Wednesday 17 January 2018

Comment - If you don't believe truth of McEnroe's views on Serena Williams, look at what she said herself

Hold The Back Page

John McEnroe. Photo: Getty Images
John McEnroe. Photo: Getty Images

Eamonn Sweeney

While like all right-thinking people I naturally deplore John McEnroe's statement that Serena Williams would be ranked number 700 in men's tennis, I'd like to draw your attention to a statement even more atrociously sexist.

A leading tennis player has claimed that if Williams played Andy Murray she would "lose 6-0, 6-0 in five to six minutes, maybe 10. No, it's true. It's a completely different sport. The men are a lot faster and they serve harder, they hit harder. It's just a different game." They also said that she only wants to play against 'girls' to avoid being embarrassed.

The sexist monster who said these things? Serena Williams, in an interview with David Letterman four years ago. I think it's clear that Serena Williams owes Serena Williams an apology.

John McEnroe certainly doesn't, and the attempt to dragoon him into one is petty tawdry stuff. He didn't come up with his assessment of Williams for pure pig iron's sake, he said it in response to an interviewer who was wondering if Serena could beat the top men. In essence McEnroe was giving the same answer Williams gave on the Letterman show.

It's not the first time someone has gotten stick for giving an honest and correct answer when people would have preferred them to have given a dishonest one more in tune with current mores. And while people are getting all 'you go, girl' about Williams' response, which was to ask McEnroe to respect her privacy during her pregnancy, that doesn't make a lot of sense either. It's hardly impinging on Williams' privacy to answer a question about her.

There are probably two kinds of people who think Serena Williams would have had a shot at beating Andy Murray. Group A believe she would because they want it to be true. Group B believe she would because they know absolutely nothing about sport. But she wouldn't and it's hardly sexist to point that out.

It's also not particularly relevant to the question of Serena Williams' greatness. She is one of the world's finest sporting performers and the fact that she would be beaten by a lot of journeymen pros no-one has heard of doesn't change that.

I mean that. My own choice as the outstanding performer in Irish sporting history would be Sonia O'Sullivan. I'd pick her ahead of Seán Kelly or Roy Keane or Pádraig Harrington. Yet she wouldn't have had a hope against the top male athletes of her day. In fact, she'd have lagged a long way behind even the pretty good ones.

O'Sullivan's Irish 5,000m record time of 14.41.02, set when winning silver at the Sydney Olympics, is probably her finest performance. But the Irish all-time list contains a total of 78 men who ran the distance in under 14 minutes. Her national 1,500m record is over a dozen seconds slower than the men's under 18 record set last year by Meath's Kevin McGrath. Last week her fellow Corkonian Darragh McElhinney ran a faster 3,000m than O'Sullivan's best mark. He's 16.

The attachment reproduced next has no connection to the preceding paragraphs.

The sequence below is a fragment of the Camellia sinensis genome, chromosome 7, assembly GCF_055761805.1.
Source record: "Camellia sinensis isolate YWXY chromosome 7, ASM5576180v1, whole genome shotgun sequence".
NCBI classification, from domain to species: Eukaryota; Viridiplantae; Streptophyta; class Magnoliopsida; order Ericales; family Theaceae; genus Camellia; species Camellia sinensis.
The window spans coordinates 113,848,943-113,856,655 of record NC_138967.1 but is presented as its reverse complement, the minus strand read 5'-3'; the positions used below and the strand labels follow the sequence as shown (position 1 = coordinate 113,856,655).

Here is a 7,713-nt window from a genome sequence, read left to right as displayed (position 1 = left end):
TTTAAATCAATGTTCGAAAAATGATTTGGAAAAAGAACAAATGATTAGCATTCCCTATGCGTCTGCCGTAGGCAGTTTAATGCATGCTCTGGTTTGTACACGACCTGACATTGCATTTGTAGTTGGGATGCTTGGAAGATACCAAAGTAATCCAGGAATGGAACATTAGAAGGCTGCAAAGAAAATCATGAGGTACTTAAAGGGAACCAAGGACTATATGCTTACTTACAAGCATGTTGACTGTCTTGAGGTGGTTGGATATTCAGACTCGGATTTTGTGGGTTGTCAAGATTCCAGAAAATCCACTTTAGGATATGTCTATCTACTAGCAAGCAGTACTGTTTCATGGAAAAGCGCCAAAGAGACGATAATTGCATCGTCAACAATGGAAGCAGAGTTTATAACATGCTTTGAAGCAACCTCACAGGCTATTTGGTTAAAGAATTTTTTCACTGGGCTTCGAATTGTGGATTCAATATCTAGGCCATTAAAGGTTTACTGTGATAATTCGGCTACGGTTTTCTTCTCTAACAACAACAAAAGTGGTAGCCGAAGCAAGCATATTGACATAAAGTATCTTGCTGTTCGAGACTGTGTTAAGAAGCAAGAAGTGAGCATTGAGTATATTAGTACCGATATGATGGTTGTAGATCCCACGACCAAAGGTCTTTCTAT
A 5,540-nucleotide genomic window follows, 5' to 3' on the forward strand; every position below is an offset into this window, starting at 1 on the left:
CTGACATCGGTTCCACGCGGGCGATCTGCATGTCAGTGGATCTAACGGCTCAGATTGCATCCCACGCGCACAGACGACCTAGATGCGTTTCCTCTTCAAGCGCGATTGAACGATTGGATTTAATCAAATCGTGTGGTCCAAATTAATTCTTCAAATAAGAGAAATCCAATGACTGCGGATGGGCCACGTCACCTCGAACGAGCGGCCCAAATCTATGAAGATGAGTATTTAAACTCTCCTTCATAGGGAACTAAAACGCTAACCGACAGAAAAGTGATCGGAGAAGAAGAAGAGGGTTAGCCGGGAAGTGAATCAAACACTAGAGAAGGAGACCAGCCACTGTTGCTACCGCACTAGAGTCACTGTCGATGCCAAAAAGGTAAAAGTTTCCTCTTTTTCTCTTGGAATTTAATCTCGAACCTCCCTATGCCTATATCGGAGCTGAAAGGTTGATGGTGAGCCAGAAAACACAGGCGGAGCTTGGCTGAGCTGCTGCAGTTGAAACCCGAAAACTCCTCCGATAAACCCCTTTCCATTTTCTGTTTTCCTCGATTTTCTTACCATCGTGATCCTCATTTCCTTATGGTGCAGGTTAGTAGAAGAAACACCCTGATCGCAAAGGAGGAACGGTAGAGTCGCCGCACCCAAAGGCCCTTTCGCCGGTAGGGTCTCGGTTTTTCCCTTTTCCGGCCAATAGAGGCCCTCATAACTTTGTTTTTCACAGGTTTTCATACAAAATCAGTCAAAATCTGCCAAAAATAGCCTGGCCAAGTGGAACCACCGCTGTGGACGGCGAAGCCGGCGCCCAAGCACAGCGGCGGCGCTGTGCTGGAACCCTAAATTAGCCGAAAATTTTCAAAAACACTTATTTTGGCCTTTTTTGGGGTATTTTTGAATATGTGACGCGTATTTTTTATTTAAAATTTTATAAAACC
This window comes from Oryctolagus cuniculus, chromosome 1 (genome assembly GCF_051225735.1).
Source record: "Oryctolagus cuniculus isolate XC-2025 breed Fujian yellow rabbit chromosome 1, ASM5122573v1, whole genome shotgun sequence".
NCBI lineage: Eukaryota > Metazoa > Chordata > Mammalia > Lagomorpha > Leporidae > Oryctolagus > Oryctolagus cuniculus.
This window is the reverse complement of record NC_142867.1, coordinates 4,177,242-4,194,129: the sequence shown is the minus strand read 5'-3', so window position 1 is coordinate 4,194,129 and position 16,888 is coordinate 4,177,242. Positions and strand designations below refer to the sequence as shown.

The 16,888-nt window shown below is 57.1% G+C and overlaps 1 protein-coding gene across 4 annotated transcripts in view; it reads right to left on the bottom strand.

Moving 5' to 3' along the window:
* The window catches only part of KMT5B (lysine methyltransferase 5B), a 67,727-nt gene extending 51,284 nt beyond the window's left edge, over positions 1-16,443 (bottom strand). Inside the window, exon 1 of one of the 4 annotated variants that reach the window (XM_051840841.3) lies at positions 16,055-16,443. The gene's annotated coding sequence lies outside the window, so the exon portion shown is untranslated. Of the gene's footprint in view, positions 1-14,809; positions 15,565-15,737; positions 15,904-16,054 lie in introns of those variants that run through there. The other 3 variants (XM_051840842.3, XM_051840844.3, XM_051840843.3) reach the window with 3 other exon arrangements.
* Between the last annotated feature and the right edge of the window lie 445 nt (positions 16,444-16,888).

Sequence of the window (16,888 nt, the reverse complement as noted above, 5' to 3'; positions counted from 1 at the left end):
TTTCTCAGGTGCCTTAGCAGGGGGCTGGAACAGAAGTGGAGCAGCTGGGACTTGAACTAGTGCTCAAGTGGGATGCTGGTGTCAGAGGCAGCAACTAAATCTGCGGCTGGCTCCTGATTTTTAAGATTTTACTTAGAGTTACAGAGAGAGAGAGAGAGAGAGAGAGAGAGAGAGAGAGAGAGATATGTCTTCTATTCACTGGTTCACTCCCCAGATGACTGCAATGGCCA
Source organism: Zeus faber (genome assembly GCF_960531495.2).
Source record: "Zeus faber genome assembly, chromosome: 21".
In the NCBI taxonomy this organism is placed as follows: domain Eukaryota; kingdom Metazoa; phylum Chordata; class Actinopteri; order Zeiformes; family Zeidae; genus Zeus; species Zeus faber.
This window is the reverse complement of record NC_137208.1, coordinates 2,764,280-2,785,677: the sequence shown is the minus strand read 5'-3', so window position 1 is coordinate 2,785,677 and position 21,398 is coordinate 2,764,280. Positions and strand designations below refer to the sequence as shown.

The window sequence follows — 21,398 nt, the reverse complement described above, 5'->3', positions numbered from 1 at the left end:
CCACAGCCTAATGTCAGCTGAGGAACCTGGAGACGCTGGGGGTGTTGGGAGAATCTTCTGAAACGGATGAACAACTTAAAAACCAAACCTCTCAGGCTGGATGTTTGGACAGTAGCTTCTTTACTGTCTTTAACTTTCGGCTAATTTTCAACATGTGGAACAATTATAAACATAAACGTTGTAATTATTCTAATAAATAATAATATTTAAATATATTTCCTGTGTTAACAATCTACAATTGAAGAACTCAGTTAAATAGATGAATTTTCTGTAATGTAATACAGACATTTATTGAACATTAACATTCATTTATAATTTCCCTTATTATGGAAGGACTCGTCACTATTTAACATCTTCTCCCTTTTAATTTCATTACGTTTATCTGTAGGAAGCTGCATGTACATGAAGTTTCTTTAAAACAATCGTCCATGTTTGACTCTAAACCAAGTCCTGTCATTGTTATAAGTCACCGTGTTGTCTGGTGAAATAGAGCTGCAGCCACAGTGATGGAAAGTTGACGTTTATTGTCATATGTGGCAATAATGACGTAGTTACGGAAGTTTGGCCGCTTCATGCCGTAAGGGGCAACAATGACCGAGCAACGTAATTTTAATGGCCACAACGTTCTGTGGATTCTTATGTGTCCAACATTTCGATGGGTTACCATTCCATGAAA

Only a fool would think that this lessens O'Sullivan's achievement or that the 100-plus Irishmen who could run 5,000m faster than her were superior athletes. These things have to be seen in context. The context is that physiological differences between men and women mean that the best men have always run faster, jumped further and thrown longer than the best women.

This has implications for women athletes at a time when society seems to be coming round to the idea that a man who identifies as a woman should be treated as one. Certain of these men will enjoy a definite advantage over female competitors.

There are people outside sport who don't fully realise this. At the time of the Caster Semenya controversy there were plenty of social media comments to the effect of, 'What's the big deal? If she wants to run as a woman, why shouldn't she?' There were even suggestions that we needed a brave new world where all sports saw men and women competing against each other.

The problem with this is that the separation of events into men's and women's categories isn't the result of a sexist conspiracy. By and large the adoption of a unisex format at the Olympics would leave women almost entirely without medals. No female athlete would be able to make a final for one thing. This is a kind of affront to the enlightened anti-sexist mind. We feel Williams should be able to beat Murray. But we can't go twisting the facts to suit our feelings. There is plenty of real sexism to be tackled in sport, in the areas of access, profile and funding for example. Furores like last week's are mere diversions.

Had John McEnroe said he thought Serena Williams could beat the top men, it would have been a feel-good story. It would also have been Fake News. There's enough of that doing the rounds.

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